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Does anybody know of an easy way of taking a date (e.g. Today) and going back X days?

So, for example, if I want to calculate the date 5 days before today.

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I found problems using the accepted answer. Apparently using negative values in setDate() does not work as expected. See stackoverflow.com/a/9037132/792287 for another (better?) solution. –  fjdutoit Feb 4 '13 at 8:17
Possible duplicate: stackoverflow.com/questions/1187824/… –  Anderson Green Feb 25 '13 at 3:59
Best answer IMO: new Date(Date.now() + -5*24*3600*1000) –  laggingreflex May 26 at 7:30

10 Answers 10

up vote 213 down vote accepted

Try something like this:

 var d = new Date("08/18/2009");
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The output of that gives me a long string of integers. Any idea of how to format it into 05/14/2012? –  user525146 May 14 '12 at 21:12
Given that this is at the top of google, I figure I'd answer the above comment: new Date(new Date().setDate(new Date().getDate()-5)) - that will be 5 days ago. In the example of the answer, pass it to a new date to get a date object. So new Date(d) is what you want. –  Jesse Oct 15 '12 at 19:11
That 'long string of integers' is the UTC time in milliseconds past the epoch. If that concept is new to you, or you don't realize why it's important to use that format, I'd recommend reading the introduction section here (you can skip everything after): tablespace.net/papers/unix_time.html –  Matthew F. Robben Dec 29 '12 at 13:47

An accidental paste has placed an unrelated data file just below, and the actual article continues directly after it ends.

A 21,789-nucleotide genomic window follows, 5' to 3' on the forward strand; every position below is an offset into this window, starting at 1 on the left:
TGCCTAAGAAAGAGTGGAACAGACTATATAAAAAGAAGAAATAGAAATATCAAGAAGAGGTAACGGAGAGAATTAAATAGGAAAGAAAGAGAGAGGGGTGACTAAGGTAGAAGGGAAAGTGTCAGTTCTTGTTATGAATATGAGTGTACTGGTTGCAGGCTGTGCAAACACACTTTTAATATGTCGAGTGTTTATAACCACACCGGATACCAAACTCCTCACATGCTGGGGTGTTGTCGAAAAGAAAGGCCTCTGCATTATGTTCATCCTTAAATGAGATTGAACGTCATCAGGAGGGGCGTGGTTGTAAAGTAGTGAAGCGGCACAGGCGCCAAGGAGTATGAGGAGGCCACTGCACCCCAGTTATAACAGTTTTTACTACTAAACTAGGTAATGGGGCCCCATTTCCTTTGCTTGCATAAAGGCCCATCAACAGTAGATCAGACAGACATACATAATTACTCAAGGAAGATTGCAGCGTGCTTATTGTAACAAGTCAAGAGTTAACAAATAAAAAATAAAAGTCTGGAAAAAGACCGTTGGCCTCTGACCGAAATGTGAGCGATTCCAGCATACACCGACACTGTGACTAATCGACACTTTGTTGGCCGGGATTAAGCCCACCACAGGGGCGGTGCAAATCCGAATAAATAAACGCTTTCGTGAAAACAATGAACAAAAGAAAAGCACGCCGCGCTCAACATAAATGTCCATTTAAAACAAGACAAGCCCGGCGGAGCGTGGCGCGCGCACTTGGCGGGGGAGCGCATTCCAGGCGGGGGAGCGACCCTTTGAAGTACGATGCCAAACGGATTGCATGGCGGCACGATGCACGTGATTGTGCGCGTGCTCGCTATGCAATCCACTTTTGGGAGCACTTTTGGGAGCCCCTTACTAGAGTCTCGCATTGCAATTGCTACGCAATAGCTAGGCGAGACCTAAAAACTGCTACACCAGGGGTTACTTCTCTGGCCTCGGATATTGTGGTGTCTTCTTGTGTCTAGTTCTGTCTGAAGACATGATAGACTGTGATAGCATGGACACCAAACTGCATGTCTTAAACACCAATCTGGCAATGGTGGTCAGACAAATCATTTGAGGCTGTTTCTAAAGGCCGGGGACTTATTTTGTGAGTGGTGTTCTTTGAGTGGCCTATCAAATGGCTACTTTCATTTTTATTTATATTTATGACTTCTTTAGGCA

Problem with this is that you can end up with 00 which is not a valid value for date. –  DominicM Jul 7 '13 at 17:54
setDate(-1) will set date to last day of the month –  Peter Jun 5 '14 at 14:37

It goes something like this:

var d = new Date(); // today!
var x = 5; // go back 5 days!
d.setDate(d.getDate() - x);
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The output of that gives me a long string of integers. Any idea of how to format it into 05/14/2012? –  user525146 May 14 '12 at 21:11
The return value of d.setDate is indeed an integer value. However, you are probably not actually interested in the return value at this point, since the actual value of "d" has been modified. Your real question is now how to format your date, which is now in "d" and not the return value of setDate at all. (Well, it actually is the return value, but it is not a date by that point and I do not wish to confuse you--just use d, it will be quicker). For formatting dates, you want the d.getMonth(), d.getFullYear(), and d.getDate() methods. You want to add one to d.getMonth(), since Jan is 0. –  Chris Nielsen May 14 '12 at 23:00